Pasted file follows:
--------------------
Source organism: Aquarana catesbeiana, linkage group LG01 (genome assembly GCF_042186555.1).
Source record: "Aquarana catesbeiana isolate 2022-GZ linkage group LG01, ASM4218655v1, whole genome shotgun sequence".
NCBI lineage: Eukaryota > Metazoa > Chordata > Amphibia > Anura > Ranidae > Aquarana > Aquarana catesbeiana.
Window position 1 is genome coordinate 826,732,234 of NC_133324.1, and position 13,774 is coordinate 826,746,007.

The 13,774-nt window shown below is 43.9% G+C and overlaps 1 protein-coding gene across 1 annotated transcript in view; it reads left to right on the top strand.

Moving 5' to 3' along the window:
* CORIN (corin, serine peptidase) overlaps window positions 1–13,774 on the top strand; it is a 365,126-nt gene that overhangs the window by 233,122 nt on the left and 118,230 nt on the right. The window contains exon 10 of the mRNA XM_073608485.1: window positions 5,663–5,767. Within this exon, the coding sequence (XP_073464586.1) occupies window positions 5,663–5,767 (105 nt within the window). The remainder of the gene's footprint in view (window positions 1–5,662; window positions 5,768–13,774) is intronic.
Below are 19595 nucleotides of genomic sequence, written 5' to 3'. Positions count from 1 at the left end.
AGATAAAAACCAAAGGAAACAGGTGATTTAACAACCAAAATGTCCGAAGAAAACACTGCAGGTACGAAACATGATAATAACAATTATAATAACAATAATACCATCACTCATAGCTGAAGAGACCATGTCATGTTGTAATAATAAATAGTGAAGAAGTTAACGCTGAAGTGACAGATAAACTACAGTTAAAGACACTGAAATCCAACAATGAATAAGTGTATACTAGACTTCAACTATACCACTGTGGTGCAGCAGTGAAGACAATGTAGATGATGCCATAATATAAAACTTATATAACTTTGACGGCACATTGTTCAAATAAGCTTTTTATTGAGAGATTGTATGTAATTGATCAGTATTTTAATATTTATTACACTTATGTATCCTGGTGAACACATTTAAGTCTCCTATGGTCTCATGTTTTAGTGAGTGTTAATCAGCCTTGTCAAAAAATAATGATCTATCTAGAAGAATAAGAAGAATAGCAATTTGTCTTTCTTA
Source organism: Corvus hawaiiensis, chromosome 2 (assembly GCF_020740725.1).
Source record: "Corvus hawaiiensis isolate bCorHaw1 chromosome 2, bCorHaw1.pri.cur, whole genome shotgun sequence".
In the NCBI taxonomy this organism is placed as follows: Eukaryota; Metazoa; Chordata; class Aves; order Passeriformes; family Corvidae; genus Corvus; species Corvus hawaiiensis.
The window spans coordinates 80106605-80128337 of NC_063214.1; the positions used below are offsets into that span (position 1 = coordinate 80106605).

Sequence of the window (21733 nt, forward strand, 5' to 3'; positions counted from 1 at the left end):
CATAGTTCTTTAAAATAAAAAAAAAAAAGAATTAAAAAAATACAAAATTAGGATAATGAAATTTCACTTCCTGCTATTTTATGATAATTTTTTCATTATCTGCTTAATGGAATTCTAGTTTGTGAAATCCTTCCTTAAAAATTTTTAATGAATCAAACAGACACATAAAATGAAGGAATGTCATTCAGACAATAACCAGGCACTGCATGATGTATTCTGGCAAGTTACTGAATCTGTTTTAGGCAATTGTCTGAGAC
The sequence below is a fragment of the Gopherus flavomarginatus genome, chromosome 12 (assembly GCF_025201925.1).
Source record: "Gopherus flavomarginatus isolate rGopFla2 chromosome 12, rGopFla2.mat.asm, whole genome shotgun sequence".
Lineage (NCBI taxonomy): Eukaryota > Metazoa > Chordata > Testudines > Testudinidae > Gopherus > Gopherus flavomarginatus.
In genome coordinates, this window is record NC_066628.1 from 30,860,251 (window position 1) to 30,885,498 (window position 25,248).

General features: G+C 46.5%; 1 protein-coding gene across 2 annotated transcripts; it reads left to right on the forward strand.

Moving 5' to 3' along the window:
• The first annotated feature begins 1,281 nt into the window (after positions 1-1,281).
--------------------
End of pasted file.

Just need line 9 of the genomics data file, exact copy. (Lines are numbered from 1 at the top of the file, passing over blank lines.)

AGATAAAAACCAAAGGAAACAGGTGATTTAACAACCAAAATGTCCGAAGAAAACACTGCAGGTACGAAACATGATAATAACAATTATAATAACAATAATACCATCACTCATAGCTGAAGAGACCATGTCATGTTGTAATAATAAATAGTGAAGAAGTTAACGCTGAAGTGACAGATAAACTACAGTTAAAGACACTGAAATCCAACAATGAATAAGTGTATACTAGACTTCAACTATACCACTGTGGTGCAGCAGTGAAGACAATGTAGATGATGCCATAATATAAAACTTATATAACTTTGACGGCACATTGTTCAAATAAGCTTTTTATTGAGAGATTGTATGTAATTGATCAGTATTTTAATATTTATTACACTTATGTATCCTGGTGAACACATTTAAGTCTCCTATGGTCTCATGTTTTAGTGAGTGTTAATCAGCCTTGTCAAAAAATAATGATCTATCTAGAAGAATAAGAAGAATAGCAATTTGTCTTTCTTA